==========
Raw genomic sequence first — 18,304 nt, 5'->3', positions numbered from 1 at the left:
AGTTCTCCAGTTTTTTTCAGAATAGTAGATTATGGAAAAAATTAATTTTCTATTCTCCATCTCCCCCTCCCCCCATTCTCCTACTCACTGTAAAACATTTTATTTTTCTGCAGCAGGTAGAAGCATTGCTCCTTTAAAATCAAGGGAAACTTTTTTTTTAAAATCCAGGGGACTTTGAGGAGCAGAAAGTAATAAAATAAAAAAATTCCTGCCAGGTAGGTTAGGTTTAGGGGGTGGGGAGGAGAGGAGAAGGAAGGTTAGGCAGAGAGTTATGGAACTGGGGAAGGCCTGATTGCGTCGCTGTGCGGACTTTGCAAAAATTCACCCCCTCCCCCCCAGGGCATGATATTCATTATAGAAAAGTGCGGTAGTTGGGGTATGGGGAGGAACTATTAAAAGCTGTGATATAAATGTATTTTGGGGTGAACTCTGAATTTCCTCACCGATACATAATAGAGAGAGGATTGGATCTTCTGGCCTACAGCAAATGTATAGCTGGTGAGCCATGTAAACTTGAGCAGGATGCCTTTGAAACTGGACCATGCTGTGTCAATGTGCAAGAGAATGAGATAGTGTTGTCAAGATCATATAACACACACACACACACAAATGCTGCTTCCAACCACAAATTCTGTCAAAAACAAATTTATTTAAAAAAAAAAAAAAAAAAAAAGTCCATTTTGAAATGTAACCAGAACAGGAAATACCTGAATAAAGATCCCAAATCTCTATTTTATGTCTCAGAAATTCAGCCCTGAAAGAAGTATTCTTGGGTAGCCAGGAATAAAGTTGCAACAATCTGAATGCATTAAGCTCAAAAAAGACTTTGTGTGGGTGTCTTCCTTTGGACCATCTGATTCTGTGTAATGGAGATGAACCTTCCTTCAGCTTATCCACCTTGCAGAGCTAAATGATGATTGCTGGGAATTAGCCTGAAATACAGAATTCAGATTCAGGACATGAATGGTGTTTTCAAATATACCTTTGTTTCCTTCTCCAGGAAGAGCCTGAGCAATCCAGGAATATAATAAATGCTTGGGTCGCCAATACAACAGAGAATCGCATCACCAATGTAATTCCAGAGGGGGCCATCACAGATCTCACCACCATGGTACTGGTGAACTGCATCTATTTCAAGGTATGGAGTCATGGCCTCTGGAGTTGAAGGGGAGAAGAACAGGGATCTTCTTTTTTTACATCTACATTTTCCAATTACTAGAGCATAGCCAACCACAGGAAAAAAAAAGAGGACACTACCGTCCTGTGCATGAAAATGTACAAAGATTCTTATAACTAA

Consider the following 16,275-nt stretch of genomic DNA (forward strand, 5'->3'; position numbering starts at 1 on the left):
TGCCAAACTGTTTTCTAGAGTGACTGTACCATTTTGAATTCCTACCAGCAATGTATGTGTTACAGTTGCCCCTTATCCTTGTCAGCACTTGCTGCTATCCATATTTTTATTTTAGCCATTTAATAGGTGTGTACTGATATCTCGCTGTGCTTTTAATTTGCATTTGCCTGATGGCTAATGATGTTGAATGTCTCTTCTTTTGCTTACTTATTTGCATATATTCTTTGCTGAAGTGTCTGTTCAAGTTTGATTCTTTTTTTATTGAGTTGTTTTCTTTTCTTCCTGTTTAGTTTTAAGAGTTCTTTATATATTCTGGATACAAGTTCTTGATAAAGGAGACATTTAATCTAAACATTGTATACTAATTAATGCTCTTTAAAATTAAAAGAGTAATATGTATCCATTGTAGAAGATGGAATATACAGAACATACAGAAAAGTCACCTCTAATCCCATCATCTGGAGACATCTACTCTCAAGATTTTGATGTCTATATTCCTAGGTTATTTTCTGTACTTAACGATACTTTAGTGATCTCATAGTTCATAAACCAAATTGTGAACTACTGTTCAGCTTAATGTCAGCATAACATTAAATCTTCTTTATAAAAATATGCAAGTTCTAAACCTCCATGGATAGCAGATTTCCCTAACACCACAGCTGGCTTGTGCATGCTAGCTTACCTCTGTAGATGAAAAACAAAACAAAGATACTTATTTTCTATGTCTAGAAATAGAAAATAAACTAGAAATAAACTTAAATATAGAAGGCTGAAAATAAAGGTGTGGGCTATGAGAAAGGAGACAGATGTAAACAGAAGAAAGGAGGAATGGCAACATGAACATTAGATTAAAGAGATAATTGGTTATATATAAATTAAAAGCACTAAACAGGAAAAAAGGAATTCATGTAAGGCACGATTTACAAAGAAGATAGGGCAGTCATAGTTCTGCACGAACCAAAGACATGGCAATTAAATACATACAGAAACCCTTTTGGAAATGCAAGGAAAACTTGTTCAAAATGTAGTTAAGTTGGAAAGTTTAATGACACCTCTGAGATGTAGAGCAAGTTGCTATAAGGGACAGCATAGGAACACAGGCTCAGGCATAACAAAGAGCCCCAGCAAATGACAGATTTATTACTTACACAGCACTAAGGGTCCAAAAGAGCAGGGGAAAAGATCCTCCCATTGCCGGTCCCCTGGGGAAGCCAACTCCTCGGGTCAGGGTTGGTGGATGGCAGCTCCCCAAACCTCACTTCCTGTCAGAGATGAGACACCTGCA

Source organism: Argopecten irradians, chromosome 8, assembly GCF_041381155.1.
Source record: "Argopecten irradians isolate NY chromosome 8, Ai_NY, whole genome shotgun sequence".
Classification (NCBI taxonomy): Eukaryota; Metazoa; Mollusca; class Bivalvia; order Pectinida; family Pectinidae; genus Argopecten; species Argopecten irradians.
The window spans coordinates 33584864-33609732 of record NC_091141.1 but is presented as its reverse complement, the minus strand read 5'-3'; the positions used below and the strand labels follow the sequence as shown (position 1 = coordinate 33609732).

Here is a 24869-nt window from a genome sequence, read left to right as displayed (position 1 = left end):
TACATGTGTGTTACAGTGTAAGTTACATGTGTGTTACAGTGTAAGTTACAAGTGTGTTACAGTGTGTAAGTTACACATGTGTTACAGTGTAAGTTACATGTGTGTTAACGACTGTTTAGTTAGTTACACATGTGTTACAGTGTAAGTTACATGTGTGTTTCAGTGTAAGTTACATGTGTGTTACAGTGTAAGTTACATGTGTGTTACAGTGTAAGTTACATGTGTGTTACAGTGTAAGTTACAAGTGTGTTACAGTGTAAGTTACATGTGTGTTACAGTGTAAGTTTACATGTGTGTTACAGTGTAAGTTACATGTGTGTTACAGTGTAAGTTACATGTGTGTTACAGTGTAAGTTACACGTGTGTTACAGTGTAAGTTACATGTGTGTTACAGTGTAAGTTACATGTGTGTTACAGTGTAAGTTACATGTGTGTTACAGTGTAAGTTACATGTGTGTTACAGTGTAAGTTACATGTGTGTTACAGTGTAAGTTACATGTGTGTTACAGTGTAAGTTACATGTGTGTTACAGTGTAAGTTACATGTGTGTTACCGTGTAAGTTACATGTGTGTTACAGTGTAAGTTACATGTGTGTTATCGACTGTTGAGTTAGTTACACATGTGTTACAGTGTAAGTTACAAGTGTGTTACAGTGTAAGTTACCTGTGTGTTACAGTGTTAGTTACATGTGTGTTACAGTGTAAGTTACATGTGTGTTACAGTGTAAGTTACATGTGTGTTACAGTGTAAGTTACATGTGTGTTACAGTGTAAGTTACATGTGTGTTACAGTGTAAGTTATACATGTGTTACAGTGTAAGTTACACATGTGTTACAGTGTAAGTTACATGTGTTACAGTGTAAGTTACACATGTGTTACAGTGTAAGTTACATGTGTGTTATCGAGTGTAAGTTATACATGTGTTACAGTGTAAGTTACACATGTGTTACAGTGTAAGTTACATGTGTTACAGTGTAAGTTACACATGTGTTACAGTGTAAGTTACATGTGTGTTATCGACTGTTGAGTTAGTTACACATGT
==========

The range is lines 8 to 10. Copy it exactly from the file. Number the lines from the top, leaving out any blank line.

The window spans coordinates 33584864-33609732 of record NC_091141.1 but is presented as its reverse complement, the minus strand read 5'-3'; the positions used below and the strand labels follow the sequence as shown (position 1 = coordinate 33609732).

Here is a 24869-nt window from a genome sequence, read left to right as displayed (position 1 = left end):
TACATGTGTGTTACAGTGTAAGTTACATGTGTGTTACAGTGTAAGTTACAAGTGTGTTACAGTGTGTAAGTTACACATGTGTTACAGTGTAAGTTACATGTGTGTTAACGACTGTTTAGTTAGTTACACATGTGTTACAGTGTAAGTTACATGTGTGTTTCAGTGTAAGTTACATGTGTGTTACAGTGTAAGTTACATGTGTGTTACAGTGTAAGTTACATGTGTGTTACAGTGTAAGTTACAAGTGTGTTACAGTGTAAGTTACATGTGTGTTACAGTGTAAGTTTACATGTGTGTTACAGTGTAAGTTACATGTGTGTTACAGTGTAAGTTACATGTGTGTTACAGTGTAAGTTACACGTGTGTTACAGTGTAAGTTACATGTGTGTTACAGTGTAAGTTACATGTGTGTTACAGTGTAAGTTACATGTGTGTTACAGTGTAAGTTACATGTGTGTTACAGTGTAAGTTACATGTGTGTTACAGTGTAAGTTACATGTGTGTTACAGTGTAAGTTACATGTGTGTTACAGTGTAAGTTACATGTGTGTTACCGTGTAAGTTACATGTGTGTTACAGTGTAAGTTACATGTGTGTTATCGACTGTTGAGTTAGTTACACATGTGTTACAGTGTAAGTTACAAGTGTGTTACAGTGTAAGTTACCTGTGTGTTACAGTGTTAGTTACATGTGTGTTACAGTGTAAGTTACATGTGTGTTACAGTGTAAGTTACATGTGTGTTACAGTGTAAGTTACATGTGTGTTACAGTGTAAGTTACATGTGTGTTACAGTGTAAGTTATACATGTGTTACAGTGTAAGTTACACATGTGTTACAGTGTAAGTTACATGTGTTACAGTGTAAGTTACACATGTGTTACAGTGTAAGTTACATGTGTGTTATCGAGTGTAAGTTATACATGTGTTACAGTGTAAGTTACACATGTGTTACAGTGTAAGTTACATGTGTTACAGTGTAAGTTACACATGTGTTACAGTGTAAGTTACATGTGTGTTATCGACTGTTGAGTTAGTTACACATGT